- Born relatively helpless, often with little or no fur or feathers generally incapable of locomotion or ingestion of solid food
- E.g. Humans, song birds, mice, kittens, puppies
- Born more advanced, capable of locomotion and other behavior patterns, consume some solid food.
- E.g. horses, cattle, giraffe, fish, etc
- Sign stimulus
- Innate releasing mechanism (IRM)
- Fixed action pattern (FAP)
A specific stimulus that results in a specific behavior pattern. One example is the red bellied stipled back. If it has a red belly (regardless of what shape it is) the fish will attack
Innate releasing mechanism (IRM)
A neural process triggered by the sign stimulus that preprograms an animal for receiving the sign stimulus and mediates a specific behvarioural response.
Fixed action pattern (FAP)
An innate behavior pattern that is stereotyped, spontaneous and independent of immediate control, genetically encoded and independent of individual learning.
- A stimulus that produces more vigorous response than the normal stimulus.
- E.g. the cow bird that is laid in another bird's nest but gets the most food because it is larger, looks older and talks the loudest...
- Time in the life of an animal when a small amount of experience (or lack of experience) will have a large effect on later behavior (experience ranges from internal to external factors)
- e.g. In mammals a brief hormone signal from the genitals induces sex-related changes int he brain that ultimately mediate sex-typical behavior, and manipulating embryo hormones outside this period has no effect on adult behavior
Sensitive period and intrauterine position
- Many affects of intrauterine hormone exposure
- Rodents, swine, 0M females more 'attractive"
- Rodents, 2M females more aggressive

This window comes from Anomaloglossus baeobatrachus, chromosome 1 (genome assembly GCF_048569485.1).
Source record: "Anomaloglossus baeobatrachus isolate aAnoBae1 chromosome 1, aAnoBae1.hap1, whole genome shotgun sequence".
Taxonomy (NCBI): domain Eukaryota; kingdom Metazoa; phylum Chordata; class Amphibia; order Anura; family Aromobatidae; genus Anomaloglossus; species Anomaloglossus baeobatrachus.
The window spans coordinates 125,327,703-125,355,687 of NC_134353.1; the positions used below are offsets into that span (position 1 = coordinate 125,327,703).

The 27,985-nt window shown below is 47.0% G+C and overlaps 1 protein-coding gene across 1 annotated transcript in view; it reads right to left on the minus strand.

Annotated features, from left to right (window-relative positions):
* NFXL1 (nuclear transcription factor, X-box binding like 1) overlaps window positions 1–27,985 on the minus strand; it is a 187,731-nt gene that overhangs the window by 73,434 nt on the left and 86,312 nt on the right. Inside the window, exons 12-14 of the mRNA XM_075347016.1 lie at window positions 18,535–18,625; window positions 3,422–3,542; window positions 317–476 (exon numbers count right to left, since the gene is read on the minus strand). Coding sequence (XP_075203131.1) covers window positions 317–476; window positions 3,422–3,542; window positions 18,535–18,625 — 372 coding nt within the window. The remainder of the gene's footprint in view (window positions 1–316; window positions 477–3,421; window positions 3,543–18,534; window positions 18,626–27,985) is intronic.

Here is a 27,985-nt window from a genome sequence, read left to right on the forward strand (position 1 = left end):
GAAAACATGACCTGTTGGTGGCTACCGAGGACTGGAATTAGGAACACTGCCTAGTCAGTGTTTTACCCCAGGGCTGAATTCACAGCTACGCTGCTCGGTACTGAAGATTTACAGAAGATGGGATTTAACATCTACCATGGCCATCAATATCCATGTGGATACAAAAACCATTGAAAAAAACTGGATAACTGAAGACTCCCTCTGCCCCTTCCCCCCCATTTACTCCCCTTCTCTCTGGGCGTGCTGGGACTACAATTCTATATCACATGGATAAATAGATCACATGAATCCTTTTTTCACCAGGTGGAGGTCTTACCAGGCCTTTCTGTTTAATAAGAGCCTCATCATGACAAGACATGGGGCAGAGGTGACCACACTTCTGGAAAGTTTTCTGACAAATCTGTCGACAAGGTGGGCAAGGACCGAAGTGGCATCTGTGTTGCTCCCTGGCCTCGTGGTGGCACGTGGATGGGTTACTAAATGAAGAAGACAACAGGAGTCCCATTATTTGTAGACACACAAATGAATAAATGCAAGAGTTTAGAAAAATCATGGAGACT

- Also occurs in animals which normally have 1 offspring, females with male twins show "masculination" effects. Females can be sterile.
- Possible to observe effect of a particular hormone by studying behavior: in the absence of the hormone (if absence is not lethal); after the injection of known amounts of the hormone
- Used to investigate influence of testosterone on male sexual behavior in the rat
Ways Prenatal Stress Can Affect Offsprin
- Production: birth weight, mortality, reproductive status
- Behavior: fear & anxiety, memory & learning, maternal behavior, aggression
- Physiology: Immune status, glucose metabolism, HPA axis
- Conditions during pregnancy influence health in later life
- Heart disease, diabetes higher in people with low birth weights
- Poor nutrition, drug and alcohol use, poverty
- Intergenerational effects
- Maternal nutrient restriction affects properties of skeletal muscle in offspring
- Maternal nutrient restriction alters gene expression in the ovine fetal heart
- Influence of matternal undernutrtion and overfeeding on cardiac ciliary neurotrophic factor receptor and ventricular size in fetal sheep
External factors after birth
- Handled rat pups
- open eyes sooner, heavier at later age
- Less fearful in novel situation (open field test)
- Mallard duck's strong response to mother's call depends on hearing the calls of other ducklings while they are still in the egg